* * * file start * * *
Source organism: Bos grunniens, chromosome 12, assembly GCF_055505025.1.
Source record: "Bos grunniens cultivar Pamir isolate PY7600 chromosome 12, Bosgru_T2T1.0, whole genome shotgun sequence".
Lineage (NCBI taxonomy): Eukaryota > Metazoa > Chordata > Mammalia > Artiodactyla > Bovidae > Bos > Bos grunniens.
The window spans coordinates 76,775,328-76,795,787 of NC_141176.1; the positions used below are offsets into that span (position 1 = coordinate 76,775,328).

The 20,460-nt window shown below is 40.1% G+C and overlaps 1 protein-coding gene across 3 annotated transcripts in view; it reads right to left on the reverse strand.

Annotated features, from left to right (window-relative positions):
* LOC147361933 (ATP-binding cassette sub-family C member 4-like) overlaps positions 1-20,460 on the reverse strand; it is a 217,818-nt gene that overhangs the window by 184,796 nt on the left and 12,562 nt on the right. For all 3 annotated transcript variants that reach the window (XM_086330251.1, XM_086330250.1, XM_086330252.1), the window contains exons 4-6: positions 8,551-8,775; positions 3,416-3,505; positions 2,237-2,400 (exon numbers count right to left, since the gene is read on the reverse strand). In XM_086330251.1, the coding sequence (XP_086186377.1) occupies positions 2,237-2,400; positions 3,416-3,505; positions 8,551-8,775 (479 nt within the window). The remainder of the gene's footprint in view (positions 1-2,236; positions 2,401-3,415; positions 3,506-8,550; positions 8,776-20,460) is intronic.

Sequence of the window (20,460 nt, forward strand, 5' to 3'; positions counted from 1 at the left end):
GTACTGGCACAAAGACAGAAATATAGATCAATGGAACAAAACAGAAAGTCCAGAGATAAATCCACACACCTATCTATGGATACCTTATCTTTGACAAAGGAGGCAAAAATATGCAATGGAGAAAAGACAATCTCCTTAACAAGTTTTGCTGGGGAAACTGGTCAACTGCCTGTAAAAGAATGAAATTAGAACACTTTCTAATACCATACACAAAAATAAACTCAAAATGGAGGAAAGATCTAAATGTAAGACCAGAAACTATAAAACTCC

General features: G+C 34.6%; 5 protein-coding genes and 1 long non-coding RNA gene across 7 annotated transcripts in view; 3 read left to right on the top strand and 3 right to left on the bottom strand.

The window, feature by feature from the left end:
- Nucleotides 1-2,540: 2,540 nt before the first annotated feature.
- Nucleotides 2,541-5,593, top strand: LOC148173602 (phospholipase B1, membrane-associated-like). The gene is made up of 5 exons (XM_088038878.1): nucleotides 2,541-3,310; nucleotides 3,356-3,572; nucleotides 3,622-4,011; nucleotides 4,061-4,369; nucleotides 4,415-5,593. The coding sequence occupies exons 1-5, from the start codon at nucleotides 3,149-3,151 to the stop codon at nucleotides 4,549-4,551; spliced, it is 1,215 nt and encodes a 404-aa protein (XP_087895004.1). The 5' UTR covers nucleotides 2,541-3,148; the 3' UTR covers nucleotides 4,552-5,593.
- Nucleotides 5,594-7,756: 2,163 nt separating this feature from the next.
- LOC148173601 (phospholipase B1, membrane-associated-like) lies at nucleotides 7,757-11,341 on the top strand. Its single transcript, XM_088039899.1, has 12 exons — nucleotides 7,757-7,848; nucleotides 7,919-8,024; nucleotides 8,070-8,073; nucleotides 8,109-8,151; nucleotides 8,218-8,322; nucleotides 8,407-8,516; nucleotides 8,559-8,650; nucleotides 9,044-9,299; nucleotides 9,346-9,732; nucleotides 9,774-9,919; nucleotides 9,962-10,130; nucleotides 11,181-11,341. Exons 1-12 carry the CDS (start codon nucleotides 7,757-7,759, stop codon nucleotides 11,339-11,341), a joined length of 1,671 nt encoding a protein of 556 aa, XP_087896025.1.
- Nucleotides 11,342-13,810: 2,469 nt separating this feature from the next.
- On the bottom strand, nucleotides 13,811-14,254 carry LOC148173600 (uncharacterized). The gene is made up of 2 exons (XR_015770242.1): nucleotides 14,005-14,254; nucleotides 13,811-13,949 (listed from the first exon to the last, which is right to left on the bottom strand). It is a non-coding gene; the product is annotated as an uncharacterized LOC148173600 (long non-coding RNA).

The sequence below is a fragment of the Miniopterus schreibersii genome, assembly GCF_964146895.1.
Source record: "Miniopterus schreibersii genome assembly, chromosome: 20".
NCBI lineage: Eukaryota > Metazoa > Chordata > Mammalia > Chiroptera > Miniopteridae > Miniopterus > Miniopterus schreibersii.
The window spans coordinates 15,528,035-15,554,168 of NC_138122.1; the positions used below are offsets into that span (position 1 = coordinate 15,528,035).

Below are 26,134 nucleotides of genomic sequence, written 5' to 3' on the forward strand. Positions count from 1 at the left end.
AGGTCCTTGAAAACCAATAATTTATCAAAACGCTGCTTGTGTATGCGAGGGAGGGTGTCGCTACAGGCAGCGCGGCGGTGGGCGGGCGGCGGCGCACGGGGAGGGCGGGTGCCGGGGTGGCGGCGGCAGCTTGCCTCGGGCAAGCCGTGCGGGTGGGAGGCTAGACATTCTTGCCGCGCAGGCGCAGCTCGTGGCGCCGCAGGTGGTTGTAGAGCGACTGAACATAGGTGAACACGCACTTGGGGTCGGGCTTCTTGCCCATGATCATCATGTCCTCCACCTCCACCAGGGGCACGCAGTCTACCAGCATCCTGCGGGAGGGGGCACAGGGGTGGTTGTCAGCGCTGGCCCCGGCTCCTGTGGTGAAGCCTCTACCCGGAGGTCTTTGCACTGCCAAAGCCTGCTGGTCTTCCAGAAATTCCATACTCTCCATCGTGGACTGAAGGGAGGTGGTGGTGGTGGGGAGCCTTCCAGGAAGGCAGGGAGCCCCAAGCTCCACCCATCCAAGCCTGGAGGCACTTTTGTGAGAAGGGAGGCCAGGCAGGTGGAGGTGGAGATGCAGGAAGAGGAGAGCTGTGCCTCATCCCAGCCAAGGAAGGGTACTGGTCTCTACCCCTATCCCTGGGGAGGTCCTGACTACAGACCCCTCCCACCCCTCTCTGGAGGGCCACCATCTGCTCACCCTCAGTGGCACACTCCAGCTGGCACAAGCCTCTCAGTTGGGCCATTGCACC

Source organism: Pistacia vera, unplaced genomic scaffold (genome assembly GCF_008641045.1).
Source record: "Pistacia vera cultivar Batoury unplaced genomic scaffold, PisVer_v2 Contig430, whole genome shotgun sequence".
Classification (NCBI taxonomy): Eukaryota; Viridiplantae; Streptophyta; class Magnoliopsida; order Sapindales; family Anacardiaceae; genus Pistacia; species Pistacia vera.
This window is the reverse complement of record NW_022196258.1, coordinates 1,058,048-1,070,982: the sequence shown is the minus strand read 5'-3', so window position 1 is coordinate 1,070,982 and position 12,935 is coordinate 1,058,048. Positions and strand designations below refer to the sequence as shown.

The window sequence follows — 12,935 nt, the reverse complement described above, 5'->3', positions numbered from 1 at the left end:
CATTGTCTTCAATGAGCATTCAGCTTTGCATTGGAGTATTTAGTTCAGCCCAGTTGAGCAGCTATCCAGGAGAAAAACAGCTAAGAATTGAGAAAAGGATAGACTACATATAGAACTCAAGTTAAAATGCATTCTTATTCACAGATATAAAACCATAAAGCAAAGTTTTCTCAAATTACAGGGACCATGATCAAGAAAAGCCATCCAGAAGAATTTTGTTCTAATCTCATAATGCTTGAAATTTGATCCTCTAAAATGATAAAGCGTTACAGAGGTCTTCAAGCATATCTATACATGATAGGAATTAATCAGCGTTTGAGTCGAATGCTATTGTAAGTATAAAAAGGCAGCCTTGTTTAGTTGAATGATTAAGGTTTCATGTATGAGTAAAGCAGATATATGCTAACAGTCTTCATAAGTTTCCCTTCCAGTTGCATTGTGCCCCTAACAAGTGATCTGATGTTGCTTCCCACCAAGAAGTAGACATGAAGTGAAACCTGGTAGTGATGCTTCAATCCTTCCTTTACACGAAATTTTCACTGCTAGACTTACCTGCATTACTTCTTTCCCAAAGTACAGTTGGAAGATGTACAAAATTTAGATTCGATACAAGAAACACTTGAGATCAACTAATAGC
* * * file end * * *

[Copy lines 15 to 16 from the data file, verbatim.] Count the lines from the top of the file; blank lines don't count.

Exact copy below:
- LOC148173601 (phospholipase B1, membrane-associated-like) lies at nucleotides 7,757-11,341 on the top strand. Its single transcript, XM_088039899.1, has 12 exons — nucleotides 7,757-7,848; nucleotides 7,919-8,024; nucleotides 8,070-8,073; nucleotides 8,109-8,151; nucleotides 8,218-8,322; nucleotides 8,407-8,516; nucleotides 8,559-8,650; nucleotides 9,044-9,299; nucleotides 9,346-9,732; nucleotides 9,774-9,919; nucleotides 9,962-10,130; nucleotides 11,181-11,341. Exons 1-12 carry the CDS (start codon nucleotides 7,757-7,759, stop codon nucleotides 11,339-11,341), a joined length of 1,671 nt encoding a protein of 556 aa, XP_087896025.1.
- Nucleotides 11,342-13,810: 2,469 nt separating this feature from the next.